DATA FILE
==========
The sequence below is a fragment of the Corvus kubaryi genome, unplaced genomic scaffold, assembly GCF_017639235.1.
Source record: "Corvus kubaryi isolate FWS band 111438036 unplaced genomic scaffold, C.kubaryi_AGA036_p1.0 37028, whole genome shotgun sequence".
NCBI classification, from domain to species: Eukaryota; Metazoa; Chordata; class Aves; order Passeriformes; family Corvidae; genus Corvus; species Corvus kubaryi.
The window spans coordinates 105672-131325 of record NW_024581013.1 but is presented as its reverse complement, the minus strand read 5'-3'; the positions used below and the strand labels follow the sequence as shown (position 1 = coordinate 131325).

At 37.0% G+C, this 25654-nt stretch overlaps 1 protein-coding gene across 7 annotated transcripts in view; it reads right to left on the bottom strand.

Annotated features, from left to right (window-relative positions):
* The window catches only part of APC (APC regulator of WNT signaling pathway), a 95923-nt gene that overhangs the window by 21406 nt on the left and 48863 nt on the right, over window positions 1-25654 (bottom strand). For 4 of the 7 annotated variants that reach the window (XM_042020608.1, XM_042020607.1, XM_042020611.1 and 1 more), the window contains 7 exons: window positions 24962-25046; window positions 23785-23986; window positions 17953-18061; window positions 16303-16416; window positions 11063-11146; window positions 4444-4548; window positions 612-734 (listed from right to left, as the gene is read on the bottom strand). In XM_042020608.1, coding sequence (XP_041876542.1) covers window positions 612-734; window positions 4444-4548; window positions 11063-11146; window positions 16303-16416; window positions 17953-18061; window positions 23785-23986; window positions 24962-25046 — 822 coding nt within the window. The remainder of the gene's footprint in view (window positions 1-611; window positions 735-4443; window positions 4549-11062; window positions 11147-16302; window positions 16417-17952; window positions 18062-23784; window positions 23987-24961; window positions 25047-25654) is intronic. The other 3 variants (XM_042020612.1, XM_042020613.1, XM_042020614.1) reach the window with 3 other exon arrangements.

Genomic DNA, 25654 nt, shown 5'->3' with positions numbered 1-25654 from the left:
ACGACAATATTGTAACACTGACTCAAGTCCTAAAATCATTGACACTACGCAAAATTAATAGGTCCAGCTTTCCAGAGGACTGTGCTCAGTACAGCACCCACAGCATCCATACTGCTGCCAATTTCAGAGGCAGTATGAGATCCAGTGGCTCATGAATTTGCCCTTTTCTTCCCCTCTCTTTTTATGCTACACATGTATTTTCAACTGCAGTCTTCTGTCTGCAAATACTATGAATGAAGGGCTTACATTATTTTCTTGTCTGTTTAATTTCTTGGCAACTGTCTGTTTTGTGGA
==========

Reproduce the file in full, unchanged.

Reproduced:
The sequence below is a fragment of the Corvus kubaryi genome, unplaced genomic scaffold, assembly GCF_017639235.1.
Source record: "Corvus kubaryi isolate FWS band 111438036 unplaced genomic scaffold, C.kubaryi_AGA036_p1.0 37028, whole genome shotgun sequence".
NCBI classification, from domain to species: Eukaryota; Metazoa; Chordata; class Aves; order Passeriformes; family Corvidae; genus Corvus; species Corvus kubaryi.
The window spans coordinates 105672-131325 of record NW_024581013.1 but is presented as its reverse complement, the minus strand read 5'-3'; the positions used below and the strand labels follow the sequence as shown (position 1 = coordinate 131325).

At 37.0% G+C, this 25654-nt stretch overlaps 1 protein-coding gene across 7 annotated transcripts in view; it reads right to left on the bottom strand.

Annotated features, from left to right (window-relative positions):
* The window catches only part of APC (APC regulator of WNT signaling pathway), a 95923-nt gene that overhangs the window by 21406 nt on the left and 48863 nt on the right, over window positions 1-25654 (bottom strand). For 4 of the 7 annotated variants that reach the window (XM_042020608.1, XM_042020607.1, XM_042020611.1 and 1 more), the window contains 7 exons: window positions 24962-25046; window positions 23785-23986; window positions 17953-18061; window positions 16303-16416; window positions 11063-11146; window positions 4444-4548; window positions 612-734 (listed from right to left, as the gene is read on the bottom strand). In XM_042020608.1, coding sequence (XP_041876542.1) covers window positions 612-734; window positions 4444-4548; window positions 11063-11146; window positions 16303-16416; window positions 17953-18061; window positions 23785-23986; window positions 24962-25046 — 822 coding nt within the window. The remainder of the gene's footprint in view (window positions 1-611; window positions 735-4443; window positions 4549-11062; window positions 11147-16302; window positions 16417-17952; window positions 18062-23784; window positions 23987-24961; window positions 25047-25654) is intronic. The other 3 variants (XM_042020612.1, XM_042020613.1, XM_042020614.1) reach the window with 3 other exon arrangements.

Genomic DNA, 25654 nt, shown 5'->3' with positions numbered 1-25654 from the left:
ACGACAATATTGTAACACTGACTCAAGTCCTAAAATCATTGACACTACGCAAAATTAATAGGTCCAGCTTTCCAGAGGACTGTGCTCAGTACAGCACCCACAGCATCCATACTGCTGCCAATTTCAGAGGCAGTATGAGATCCAGTGGCTCATGAATTTGCCCTTTTCTTCCCCTCTCTTTTTATGCTACACATGTATTTTCAACTGCAGTCTTCTGTCTGCAAATACTATGAATGAAGGGCTTACATTATTTTCTTGTCTGTTTAATTTCTTGGCAACTGTCTGTTTTGTGGA